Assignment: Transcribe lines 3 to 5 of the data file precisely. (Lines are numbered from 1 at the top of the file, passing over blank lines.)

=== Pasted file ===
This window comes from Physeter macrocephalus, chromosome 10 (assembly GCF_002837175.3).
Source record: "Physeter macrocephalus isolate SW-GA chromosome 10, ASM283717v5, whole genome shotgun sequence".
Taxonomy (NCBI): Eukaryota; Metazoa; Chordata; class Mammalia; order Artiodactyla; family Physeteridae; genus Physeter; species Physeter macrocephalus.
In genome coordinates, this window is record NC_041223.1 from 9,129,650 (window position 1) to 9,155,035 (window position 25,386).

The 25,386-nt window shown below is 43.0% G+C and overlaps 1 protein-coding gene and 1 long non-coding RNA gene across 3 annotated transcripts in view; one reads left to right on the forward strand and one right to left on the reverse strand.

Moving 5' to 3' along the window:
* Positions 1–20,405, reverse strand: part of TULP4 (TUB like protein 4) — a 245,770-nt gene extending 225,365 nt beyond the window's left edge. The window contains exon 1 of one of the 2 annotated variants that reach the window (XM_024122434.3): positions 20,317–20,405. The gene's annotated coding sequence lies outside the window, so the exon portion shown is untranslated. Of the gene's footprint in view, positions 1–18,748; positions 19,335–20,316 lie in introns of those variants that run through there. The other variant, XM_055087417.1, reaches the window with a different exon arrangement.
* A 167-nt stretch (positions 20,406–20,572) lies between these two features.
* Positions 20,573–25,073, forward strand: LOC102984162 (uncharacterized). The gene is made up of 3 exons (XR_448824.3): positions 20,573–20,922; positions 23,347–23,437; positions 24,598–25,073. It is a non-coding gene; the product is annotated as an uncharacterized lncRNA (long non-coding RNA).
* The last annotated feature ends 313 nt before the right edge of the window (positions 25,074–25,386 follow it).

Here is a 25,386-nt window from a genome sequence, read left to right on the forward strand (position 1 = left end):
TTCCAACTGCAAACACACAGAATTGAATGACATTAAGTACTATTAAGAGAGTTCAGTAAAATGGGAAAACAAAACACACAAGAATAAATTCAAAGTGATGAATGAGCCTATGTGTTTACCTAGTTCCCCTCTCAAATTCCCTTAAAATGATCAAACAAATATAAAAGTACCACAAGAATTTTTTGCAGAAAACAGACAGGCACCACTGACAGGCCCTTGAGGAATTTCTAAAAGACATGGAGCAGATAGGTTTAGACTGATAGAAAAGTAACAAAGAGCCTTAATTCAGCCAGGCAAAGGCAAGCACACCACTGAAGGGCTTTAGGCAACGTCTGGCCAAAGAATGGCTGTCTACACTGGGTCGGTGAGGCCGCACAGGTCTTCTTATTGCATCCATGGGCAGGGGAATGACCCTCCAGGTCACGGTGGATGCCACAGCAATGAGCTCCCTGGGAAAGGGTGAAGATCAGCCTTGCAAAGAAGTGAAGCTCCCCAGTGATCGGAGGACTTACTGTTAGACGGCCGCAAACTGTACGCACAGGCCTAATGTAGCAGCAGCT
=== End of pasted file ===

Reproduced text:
Taxonomy (NCBI): Eukaryota; Metazoa; Chordata; class Mammalia; order Artiodactyla; family Physeteridae; genus Physeter; species Physeter macrocephalus.
In genome coordinates, this window is record NC_041223.1 from 9,129,650 (window position 1) to 9,155,035 (window position 25,386).

The 25,386-nt window shown below is 43.0% G+C and overlaps 1 protein-coding gene and 1 long non-coding RNA gene across 3 annotated transcripts in view; one reads left to right on the forward strand and one right to left on the reverse strand.